I had no words for it then, the way we take our strength from the veins of the living. But I knew I was being subjected to some unspeakable horror, something not meant to be carried out in the unforgiving light of day. A fragment of one of my grandmother’s stories flashed through my mind.
They feel no compassion, the moroi. Only hunger.
I had never believed her tales of the dead who crawled out of the earth to sup the blood of the living. Not until then.
There wasn’t enough air left in my body to scream. My only protestation was silent tears streaming down my cheeks, my body a rictus of rigid pain as you drank your fill of me.
Pain hot as the blacksmith’s anvil burned through my veins down to the tips of my fingers and toes. You pushed me to the brink of death but refused to let me slip over the edge. Slowly, slowly bleeding me dry with the restraint only centuries taught.
Cold and limp and entirely spent, I was convinced my life was over. But then, just as my eyes slid shut, I felt the slick touch of wet skin against my mouth. My lips parted instinctively, and I coughed on the stinging, acrid taste of blood. It had no sweetness to me then, no depth or subtlety. All I tasted was red and wrong and burning.
“Drink,” you urged, pressing your bleeding wrist to my mouth. “If you don’t drink, you will die.”
I pressed my lips tightly together, though your blood had already passed my lips. I should have been dead long ago, but somehow I was still alive, renewed vigor rushing through my veins.
“I cannot make you,” you huffed, halfway between a plea and irritation. “The choice is yours.”
Grudgingly, I parted my lips and took your blood into my mouth like mother’s milk. If this was to be my only wretched salvation, so be it.
An indescribable fire bloomed in my chest, filling me with heat and light. It was a purifying kind of fire, like I was being scorched clean from the inside out. The ragged wound in my neck seared as though I had been bitten by something poisonous, but the agony of my bruised muscles and broken bones dulled and then, miraculously, disappeared.
Then the hunger started. Quietly at first, a stirring in the back of my mind, the gentle warmth of a watering mouth.
Suddenly it seized me, and there was no hope of denying it. I felt like I hadn’t tasted a drop of water in weeks, like I couldn’t even remember the taste of food. I needed the pulsing, salty nourishment streaming from your wrist, more and more of it.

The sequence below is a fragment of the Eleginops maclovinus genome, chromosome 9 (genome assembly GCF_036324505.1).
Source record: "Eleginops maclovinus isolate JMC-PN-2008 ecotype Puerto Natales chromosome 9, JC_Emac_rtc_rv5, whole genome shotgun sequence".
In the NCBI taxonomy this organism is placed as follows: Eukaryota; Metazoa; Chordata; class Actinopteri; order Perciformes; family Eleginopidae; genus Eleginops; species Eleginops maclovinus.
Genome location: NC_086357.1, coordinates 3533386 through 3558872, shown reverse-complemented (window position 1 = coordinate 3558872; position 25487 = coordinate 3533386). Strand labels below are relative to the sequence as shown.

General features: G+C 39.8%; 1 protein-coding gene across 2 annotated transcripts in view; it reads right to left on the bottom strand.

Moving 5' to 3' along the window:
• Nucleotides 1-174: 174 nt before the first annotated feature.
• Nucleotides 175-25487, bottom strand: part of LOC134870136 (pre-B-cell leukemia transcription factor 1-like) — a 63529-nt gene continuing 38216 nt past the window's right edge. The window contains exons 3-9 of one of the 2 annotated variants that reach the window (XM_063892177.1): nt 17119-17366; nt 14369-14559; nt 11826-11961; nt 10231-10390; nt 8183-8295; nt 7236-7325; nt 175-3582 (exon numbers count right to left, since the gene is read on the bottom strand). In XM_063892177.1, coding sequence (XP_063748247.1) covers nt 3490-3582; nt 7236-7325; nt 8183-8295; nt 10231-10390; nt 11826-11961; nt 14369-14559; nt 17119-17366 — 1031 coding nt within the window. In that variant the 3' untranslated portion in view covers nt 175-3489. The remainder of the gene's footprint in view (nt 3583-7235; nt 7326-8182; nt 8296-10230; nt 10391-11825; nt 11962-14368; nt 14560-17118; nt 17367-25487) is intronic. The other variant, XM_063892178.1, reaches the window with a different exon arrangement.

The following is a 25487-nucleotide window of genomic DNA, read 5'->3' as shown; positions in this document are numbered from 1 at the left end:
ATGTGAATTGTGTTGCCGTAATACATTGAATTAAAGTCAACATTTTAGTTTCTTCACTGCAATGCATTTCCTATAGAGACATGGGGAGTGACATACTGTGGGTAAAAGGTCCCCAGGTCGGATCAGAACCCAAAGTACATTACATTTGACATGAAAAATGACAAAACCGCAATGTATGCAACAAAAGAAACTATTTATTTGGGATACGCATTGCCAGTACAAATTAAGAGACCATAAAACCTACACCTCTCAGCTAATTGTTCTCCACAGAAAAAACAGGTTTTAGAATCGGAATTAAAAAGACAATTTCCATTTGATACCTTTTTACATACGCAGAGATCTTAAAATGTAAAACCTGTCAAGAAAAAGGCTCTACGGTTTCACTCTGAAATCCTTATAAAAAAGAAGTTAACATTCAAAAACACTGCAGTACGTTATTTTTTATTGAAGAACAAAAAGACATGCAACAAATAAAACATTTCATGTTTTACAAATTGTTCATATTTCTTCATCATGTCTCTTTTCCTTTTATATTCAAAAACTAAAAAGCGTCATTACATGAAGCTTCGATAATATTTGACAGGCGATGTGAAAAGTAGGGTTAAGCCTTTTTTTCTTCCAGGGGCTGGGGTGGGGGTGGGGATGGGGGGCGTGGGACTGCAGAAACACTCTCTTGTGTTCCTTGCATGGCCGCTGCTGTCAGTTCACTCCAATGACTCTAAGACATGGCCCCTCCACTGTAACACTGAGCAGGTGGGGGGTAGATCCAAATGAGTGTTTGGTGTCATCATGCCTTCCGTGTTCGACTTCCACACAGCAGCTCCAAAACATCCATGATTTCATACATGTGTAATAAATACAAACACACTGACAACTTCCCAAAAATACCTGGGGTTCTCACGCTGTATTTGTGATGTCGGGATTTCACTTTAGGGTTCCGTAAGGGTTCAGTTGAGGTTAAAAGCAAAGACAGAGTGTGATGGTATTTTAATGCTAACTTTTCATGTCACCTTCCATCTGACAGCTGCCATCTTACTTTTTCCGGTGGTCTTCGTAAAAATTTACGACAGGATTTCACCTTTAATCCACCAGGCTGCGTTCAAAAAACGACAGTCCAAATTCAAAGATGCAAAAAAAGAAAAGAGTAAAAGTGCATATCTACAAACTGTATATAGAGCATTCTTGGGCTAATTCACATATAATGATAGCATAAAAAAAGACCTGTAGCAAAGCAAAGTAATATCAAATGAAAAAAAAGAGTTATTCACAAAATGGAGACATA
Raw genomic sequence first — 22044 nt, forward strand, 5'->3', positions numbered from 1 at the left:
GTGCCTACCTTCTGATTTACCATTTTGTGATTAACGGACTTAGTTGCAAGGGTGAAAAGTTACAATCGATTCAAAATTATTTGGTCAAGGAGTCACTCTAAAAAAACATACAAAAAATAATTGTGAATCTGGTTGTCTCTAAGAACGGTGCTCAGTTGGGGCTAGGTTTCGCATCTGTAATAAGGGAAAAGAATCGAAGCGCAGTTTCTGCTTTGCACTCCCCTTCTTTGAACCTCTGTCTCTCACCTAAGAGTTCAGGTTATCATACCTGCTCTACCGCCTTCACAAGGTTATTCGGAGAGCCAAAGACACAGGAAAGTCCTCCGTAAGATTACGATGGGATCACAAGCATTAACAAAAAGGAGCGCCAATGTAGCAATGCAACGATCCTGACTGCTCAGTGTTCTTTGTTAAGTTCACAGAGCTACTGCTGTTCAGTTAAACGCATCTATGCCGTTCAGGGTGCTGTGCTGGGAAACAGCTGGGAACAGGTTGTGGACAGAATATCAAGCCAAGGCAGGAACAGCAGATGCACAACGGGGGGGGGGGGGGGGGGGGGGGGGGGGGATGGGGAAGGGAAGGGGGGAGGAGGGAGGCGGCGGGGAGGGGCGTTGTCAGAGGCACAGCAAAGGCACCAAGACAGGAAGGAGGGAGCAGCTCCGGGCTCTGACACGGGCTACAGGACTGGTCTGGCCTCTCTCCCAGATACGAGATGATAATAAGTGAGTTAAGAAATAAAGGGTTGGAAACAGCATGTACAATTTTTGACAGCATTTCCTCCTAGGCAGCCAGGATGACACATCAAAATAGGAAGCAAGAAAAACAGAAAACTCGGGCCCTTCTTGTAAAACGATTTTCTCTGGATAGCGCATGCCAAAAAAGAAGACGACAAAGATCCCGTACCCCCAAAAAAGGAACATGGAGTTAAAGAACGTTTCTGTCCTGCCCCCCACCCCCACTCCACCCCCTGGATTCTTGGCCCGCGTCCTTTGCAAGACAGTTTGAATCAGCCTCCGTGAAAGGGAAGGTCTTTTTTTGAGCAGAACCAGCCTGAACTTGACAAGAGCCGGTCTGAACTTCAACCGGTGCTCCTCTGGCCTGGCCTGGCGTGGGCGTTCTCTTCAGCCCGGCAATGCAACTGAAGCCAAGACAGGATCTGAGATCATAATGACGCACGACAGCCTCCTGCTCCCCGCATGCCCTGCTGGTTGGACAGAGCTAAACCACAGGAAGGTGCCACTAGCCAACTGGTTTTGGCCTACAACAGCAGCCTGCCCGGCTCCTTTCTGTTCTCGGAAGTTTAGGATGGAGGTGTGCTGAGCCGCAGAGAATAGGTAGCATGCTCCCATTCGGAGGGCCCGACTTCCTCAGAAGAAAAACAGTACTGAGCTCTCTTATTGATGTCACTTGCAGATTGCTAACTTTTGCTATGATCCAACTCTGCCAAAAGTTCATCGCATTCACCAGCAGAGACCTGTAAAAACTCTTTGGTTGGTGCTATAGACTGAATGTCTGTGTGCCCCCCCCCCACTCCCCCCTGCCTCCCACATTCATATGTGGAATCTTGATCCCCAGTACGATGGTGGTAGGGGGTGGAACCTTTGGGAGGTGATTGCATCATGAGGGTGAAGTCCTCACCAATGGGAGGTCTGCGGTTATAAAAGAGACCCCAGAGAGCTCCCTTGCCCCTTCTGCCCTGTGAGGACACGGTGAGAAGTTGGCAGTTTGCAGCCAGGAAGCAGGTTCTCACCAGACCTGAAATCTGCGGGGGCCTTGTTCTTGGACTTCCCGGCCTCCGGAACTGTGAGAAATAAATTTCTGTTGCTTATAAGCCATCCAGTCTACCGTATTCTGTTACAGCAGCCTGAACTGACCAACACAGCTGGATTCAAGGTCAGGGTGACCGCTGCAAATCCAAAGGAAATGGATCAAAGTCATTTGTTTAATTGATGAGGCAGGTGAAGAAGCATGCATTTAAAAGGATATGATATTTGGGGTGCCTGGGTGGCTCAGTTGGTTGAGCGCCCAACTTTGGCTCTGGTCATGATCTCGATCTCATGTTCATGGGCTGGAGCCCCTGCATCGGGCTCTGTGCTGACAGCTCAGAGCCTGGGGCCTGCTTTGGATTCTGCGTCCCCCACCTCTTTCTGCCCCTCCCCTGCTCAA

I clamped my ice-cold fingers around your arm and dug my teeth into your skin, sucking the blood right out of your veins. I didn’t have my hunting teeth then, but I gave it my best attempt, even as you wrenched your wrist away from my slick mouth.
“Easy, Constanta. You must remember to breathe. If you don’t start slowly, you’ll make yourself sick.”
“Please,” I rasped, but I hardly knew what I was asking for. My head was swimming, my heart was racing, and I had gone from nearly dead to viscerally alive in a matter of minutes. I did feel a little sick, to be honest, but I was also reeling with euphoria. I should be dead, but I wasn’t. Terrible things had been done to me, and I had done a terrible thing too, but I was alive.
“Stand up, my dark miracle,” you said, pulling yourself to your feet and holding your hand out to me. “Come and face the night.”
I rose on shaky knees into a new life, one of delirium and breathtaking power. Blood, yours and mine, dried into brown flakes on my fingers and mouth.
You swept your hands over my cheeks, cupping my face and taking me in. The intensity of your attention was staggering. At the time, I would have called it proof of your love, burning and all-consuming. But I’ve grown to understand that you have more of the scientist obsessed than the lover possessed in you, and that your examinations lend themselves more towards a scrutiny of weakness, imperfection, any detail in need of your corrective care.
You tipped my face and pressed your thumb down against my tongue, peering into my mouth. An urge to bite swelled up within me, but I smothered it.
“You need to cut your teeth or they’ll become ingrown,” you announced. “And you need to eat, properly.”
“I’m not hungry,” I said, even though it was a lie. I just couldn’t fathom having an appetite for food, for black bread and beef stew and a mug of beer, after everything that had happened to me that day. I felt like I would never need food again, despite the hunger gnawing at my stomach like a caged animal.
“You will learn, little Constanta,” you said with a fond, patronizing smile. “I’m going to open whole worlds to you.”
Excerpted from A Dowry of Blood, copyright © 2021 by S.T. Gibson.